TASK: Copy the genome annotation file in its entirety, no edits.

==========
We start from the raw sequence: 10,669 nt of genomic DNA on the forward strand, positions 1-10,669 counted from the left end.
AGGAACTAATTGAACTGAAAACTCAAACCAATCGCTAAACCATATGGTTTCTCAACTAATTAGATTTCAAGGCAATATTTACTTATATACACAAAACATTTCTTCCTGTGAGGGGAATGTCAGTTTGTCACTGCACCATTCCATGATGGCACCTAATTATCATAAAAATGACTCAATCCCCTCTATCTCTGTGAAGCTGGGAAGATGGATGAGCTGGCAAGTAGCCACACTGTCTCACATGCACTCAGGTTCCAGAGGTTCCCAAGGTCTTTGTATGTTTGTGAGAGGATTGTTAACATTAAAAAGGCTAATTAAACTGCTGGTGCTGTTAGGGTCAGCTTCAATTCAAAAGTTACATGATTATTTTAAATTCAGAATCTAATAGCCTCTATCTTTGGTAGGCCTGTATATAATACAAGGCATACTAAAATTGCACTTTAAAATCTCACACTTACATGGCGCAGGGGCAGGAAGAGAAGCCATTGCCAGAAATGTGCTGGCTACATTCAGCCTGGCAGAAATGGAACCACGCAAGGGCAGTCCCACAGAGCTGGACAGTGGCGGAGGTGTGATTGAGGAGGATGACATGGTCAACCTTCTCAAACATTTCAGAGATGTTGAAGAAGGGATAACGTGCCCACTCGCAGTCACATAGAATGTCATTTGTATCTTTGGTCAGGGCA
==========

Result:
We start from the raw sequence: 10,669 nt of genomic DNA on the forward strand, positions 1-10,669 counted from the left end.
AGGAACTAATTGAACTGAAAACTCAAACCAATCGCTAAACCATATGGTTTCTCAACTAATTAGATTTCAAGGCAATATTTACTTATATACACAAAACATTTCTTCCTGTGAGGGGAATGTCAGTTTGTCACTGCACCATTCCATGATGGCACCTAATTATCATAAAAATGACTCAATCCCCTCTATCTCTGTGAAGCTGGGAAGATGGATGAGCTGGCAAGTAGCCACACTGTCTCACATGCACTCAGGTTCCAGAGGTTCCCAAGGTCTTTGTATGTTTGTGAGAGGATTGTTAACATTAAAAAGGCTAATTAAACTGCTGGTGCTGTTAGGGTCAGCTTCAATTCAAAAGTTACATGATTATTTTAAATTCAGAATCTAATAGCCTCTATCTTTGGTAGGCCTGTATATAATACAAGGCATACTAAAATTGCACTTTAAAATCTCACACTTACATGGCGCAGGGGCAGGAAGAGAAGCCATTGCCAGAAATGTGCTGGCTACATTCAGCCTGGCAGAAATGGAACCACGCAAGGGCAGTCCCACAGAGCTGGACAGTGGCGGAGGTGTGATTGAGGAGGATGACATGGTCAACCTTCTCAAACATTTCAGAGATGTTGAAGAAGGGATAACGTGCCCACTCGCAGTCACATAGAATGTCATTTGTATCTTTGGTCAGGGCA